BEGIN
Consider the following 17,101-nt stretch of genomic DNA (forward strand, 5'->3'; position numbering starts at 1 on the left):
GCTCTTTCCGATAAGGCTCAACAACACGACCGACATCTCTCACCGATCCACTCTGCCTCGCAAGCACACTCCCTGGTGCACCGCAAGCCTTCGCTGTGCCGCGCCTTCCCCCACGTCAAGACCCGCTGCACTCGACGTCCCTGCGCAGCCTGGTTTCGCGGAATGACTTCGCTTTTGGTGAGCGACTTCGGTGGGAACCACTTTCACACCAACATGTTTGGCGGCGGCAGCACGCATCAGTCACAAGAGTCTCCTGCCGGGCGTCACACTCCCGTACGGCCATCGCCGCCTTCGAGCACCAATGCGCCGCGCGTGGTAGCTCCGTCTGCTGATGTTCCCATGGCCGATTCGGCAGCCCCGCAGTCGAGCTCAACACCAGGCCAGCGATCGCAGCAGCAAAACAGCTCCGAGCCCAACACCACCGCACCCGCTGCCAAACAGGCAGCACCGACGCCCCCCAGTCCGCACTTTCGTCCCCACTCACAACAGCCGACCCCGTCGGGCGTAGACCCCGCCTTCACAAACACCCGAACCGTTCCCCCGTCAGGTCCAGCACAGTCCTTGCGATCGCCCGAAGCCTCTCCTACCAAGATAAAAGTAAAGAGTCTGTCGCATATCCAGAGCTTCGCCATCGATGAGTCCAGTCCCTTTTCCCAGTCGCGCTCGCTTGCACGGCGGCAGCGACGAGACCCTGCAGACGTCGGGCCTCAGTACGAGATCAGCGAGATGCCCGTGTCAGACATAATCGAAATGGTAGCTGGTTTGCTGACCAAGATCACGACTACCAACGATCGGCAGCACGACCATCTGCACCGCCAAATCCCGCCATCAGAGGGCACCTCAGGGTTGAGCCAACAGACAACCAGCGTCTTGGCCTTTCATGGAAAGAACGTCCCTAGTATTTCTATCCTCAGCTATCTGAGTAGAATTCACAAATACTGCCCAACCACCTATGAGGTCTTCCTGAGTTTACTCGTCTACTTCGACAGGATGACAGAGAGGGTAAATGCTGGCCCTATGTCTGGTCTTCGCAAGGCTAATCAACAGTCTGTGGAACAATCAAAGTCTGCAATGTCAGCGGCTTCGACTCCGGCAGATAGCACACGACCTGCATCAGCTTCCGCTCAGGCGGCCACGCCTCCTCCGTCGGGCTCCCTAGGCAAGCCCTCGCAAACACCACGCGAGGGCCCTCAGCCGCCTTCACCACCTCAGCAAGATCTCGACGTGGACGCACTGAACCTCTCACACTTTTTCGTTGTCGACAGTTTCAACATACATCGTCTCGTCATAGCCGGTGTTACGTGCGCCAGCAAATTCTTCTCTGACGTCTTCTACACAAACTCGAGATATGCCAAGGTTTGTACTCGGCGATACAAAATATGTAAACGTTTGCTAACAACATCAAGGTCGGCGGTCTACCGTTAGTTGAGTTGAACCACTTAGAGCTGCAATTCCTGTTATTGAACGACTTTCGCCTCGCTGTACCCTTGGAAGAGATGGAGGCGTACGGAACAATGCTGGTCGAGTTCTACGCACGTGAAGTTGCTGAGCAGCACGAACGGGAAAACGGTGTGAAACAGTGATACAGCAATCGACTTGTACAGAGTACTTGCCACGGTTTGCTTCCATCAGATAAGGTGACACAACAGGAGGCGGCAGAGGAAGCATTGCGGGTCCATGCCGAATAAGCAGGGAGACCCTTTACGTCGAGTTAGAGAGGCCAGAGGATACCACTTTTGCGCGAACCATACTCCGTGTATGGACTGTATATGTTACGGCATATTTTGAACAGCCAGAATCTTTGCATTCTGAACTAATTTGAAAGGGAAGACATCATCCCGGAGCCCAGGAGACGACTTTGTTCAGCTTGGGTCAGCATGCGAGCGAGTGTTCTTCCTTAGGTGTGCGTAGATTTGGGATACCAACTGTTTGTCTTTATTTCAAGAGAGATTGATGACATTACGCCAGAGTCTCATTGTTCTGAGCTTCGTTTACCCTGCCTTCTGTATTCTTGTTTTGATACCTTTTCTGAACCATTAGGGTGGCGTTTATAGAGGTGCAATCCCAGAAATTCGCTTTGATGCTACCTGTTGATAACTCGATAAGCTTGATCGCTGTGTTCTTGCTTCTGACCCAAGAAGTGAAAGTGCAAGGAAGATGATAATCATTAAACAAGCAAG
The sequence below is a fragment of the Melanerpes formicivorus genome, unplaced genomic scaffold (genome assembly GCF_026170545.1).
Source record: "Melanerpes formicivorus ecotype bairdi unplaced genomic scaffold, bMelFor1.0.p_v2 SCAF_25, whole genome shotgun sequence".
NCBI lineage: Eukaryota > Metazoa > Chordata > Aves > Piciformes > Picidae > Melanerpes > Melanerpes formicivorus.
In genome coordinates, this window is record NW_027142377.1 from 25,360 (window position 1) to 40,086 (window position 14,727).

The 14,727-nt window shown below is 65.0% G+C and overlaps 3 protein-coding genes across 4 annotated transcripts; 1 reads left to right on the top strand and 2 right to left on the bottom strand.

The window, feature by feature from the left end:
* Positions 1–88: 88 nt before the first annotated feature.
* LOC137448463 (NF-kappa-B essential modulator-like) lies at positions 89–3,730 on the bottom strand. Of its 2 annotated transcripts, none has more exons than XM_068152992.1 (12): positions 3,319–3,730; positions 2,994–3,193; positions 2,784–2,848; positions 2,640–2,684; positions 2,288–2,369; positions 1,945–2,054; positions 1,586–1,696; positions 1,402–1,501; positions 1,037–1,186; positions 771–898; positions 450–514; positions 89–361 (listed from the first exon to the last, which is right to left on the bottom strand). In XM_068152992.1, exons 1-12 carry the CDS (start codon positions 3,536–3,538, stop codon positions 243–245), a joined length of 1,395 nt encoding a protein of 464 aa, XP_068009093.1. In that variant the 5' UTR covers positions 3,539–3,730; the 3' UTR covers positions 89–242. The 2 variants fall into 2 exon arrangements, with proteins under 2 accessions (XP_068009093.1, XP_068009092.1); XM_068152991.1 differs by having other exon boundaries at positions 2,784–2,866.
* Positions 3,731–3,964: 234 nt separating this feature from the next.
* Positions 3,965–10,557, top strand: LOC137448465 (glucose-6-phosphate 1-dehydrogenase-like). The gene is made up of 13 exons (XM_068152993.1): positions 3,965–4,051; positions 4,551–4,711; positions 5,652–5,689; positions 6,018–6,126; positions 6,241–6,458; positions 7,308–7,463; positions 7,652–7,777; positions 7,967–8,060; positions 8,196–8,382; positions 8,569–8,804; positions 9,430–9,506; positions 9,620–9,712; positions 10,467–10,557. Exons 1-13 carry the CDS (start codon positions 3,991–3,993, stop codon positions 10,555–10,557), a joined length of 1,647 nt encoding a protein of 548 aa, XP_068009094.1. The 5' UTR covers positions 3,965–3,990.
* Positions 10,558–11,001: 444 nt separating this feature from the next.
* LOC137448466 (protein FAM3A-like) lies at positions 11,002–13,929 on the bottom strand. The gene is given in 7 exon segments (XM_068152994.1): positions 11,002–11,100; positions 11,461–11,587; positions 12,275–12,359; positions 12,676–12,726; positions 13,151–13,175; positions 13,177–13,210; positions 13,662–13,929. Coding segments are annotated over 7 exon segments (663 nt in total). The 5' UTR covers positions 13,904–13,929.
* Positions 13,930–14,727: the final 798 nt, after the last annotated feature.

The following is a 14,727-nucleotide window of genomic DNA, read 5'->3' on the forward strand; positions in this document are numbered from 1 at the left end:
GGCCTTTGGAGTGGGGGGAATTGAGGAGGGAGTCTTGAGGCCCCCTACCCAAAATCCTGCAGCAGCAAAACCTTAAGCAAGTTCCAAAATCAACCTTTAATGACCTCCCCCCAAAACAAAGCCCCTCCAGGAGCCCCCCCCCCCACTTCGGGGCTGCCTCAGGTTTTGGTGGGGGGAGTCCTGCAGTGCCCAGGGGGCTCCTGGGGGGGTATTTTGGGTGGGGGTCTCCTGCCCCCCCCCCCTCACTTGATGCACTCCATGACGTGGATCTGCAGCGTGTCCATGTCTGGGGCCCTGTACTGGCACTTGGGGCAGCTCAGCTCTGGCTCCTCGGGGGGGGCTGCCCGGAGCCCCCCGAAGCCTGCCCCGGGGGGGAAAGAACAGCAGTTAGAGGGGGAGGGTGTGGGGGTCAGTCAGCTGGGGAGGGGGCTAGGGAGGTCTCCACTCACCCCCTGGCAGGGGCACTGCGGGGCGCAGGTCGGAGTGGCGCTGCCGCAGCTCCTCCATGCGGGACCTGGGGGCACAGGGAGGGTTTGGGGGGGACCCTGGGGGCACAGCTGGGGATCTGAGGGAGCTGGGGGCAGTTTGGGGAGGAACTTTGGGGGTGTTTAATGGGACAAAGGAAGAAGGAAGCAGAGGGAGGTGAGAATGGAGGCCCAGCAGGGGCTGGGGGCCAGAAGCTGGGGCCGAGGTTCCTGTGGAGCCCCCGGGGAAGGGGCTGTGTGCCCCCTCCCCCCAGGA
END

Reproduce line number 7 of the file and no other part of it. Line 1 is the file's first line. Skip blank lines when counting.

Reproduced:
The 14,727-nt window shown below is 65.0% G+C and overlaps 3 protein-coding genes across 4 annotated transcripts; 1 reads left to right on the top strand and 2 right to left on the bottom strand.